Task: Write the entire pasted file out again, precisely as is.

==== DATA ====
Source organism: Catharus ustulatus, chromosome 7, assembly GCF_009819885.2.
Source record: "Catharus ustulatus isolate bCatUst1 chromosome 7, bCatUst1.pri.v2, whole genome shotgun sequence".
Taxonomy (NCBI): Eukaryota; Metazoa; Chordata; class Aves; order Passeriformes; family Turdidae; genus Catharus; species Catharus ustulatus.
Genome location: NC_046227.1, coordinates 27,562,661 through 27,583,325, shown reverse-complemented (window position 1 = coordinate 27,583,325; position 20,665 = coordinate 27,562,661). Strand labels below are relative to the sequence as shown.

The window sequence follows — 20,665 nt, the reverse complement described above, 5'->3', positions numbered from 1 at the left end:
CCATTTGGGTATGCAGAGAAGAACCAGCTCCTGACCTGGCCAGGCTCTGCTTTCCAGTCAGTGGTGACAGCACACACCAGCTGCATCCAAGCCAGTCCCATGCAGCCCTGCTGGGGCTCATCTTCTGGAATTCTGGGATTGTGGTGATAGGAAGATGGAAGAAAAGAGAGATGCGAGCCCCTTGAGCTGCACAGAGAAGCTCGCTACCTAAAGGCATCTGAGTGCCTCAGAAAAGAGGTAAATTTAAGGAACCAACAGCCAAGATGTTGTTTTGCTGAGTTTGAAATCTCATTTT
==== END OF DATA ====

Source organism: Catharus ustulatus, chromosome 7, assembly GCF_009819885.2.
Source record: "Catharus ustulatus isolate bCatUst1 chromosome 7, bCatUst1.pri.v2, whole genome shotgun sequence".
Taxonomy (NCBI): Eukaryota; Metazoa; Chordata; class Aves; order Passeriformes; family Turdidae; genus Catharus; species Catharus ustulatus.
Genome location: NC_046227.1, coordinates 27,562,661 through 27,583,325, shown reverse-complemented (window position 1 = coordinate 27,583,325; position 20,665 = coordinate 27,562,661). Strand labels below are relative to the sequence as shown.

The window sequence follows — 20,665 nt, the reverse complement described above, 5'->3', positions numbered from 1 at the left end:
CCATTTGGGTATGCAGAGAAGAACCAGCTCCTGACCTGGCCAGGCTCTGCTTTCCAGTCAGTGGTGACAGCACACACCAGCTGCATCCAAGCCAGTCCCATGCAGCCCTGCTGGGGCTCATCTTCTGGAATTCTGGGATTGTGGTGATAGGAAGATGGAAGAAAAGAGAGATGCGAGCCCCTTGAGCTGCACAGAGAAGCTCGCTACCTAAAGGCATCTGAGTGCCTCAGAAAAGAGGTAAATTTAAGGAACCAACAGCCAAGATGTTGTTTTGCTGAGTTTGAAATCTCATTTT